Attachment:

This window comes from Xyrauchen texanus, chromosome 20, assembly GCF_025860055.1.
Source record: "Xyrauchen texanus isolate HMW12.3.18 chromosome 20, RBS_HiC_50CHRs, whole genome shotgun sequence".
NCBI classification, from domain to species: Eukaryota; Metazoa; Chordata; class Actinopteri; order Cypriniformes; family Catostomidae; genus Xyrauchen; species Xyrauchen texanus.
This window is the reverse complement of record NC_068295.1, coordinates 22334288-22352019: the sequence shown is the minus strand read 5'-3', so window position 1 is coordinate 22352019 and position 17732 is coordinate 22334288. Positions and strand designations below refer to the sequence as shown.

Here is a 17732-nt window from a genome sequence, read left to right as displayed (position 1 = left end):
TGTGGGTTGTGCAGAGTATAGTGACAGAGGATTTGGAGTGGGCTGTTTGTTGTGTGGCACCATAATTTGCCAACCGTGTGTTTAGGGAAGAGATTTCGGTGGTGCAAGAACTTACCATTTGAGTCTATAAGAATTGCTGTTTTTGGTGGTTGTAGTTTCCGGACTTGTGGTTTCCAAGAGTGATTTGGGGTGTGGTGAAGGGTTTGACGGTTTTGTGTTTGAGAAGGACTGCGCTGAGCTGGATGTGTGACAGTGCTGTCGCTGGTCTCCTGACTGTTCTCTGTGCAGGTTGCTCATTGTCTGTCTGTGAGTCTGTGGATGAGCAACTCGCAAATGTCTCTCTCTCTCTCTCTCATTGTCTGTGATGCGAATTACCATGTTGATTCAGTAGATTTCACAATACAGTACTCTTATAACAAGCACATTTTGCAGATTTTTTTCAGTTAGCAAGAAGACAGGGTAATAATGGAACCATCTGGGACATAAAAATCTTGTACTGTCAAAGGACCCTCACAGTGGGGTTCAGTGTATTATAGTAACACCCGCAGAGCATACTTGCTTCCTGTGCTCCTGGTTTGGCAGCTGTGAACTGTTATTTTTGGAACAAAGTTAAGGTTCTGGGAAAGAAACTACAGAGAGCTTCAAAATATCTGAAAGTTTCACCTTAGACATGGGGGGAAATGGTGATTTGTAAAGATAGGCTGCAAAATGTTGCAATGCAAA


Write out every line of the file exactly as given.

This window comes from Xyrauchen texanus, chromosome 20, assembly GCF_025860055.1.
Source record: "Xyrauchen texanus isolate HMW12.3.18 chromosome 20, RBS_HiC_50CHRs, whole genome shotgun sequence".
NCBI classification, from domain to species: Eukaryota; Metazoa; Chordata; class Actinopteri; order Cypriniformes; family Catostomidae; genus Xyrauchen; species Xyrauchen texanus.
This window is the reverse complement of record NC_068295.1, coordinates 22334288-22352019: the sequence shown is the minus strand read 5'-3', so window position 1 is coordinate 22352019 and position 17732 is coordinate 22334288. Positions and strand designations below refer to the sequence as shown.

Here is a 17732-nt window from a genome sequence, read left to right as displayed (position 1 = left end):
TGTGGGTTGTGCAGAGTATAGTGACAGAGGATTTGGAGTGGGCTGTTTGTTGTGTGGCACCATAATTTGCCAACCGTGTGTTTAGGGAAGAGATTTCGGTGGTGCAAGAACTTACCATTTGAGTCTATAAGAATTGCTGTTTTTGGTGGTTGTAGTTTCCGGACTTGTGGTTTCCAAGAGTGATTTGGGGTGTGGTGAAGGGTTTGACGGTTTTGTGTTTGAGAAGGACTGCGCTGAGCTGGATGTGTGACAGTGCTGTCGCTGGTCTCCTGACTGTTCTCTGTGCAGGTTGCTCATTGTCTGTCTGTGAGTCTGTGGATGAGCAACTCGCAAATGTCTCTCTCTCTCTCTCTCATTGTCTGTGATGCGAATTACCATGTTGATTCAGTAGATTTCACAATACAGTACTCTTATAACAAGCACATTTTGCAGATTTTTTTCAGTTAGCAAGAAGACAGGGTAATAATGGAACCATCTGGGACATAAAAATCTTGTACTGTCAAAGGACCCTCACAGTGGGGTTCAGTGTATTATAGTAACACCCGCAGAGCATACTTGCTTCCTGTGCTCCTGGTTTGGCAGCTGTGAACTGTTATTTTTGGAACAAAGTTAAGGTTCTGGGAAAGAAACTACAGAGAGCTTCAAAATATCTGAAAGTTTCACCTTAGACATGGGGGGAAATGGTGATTTGTAAAGATAGGCTGCAAAATGTTGCAATGCAAA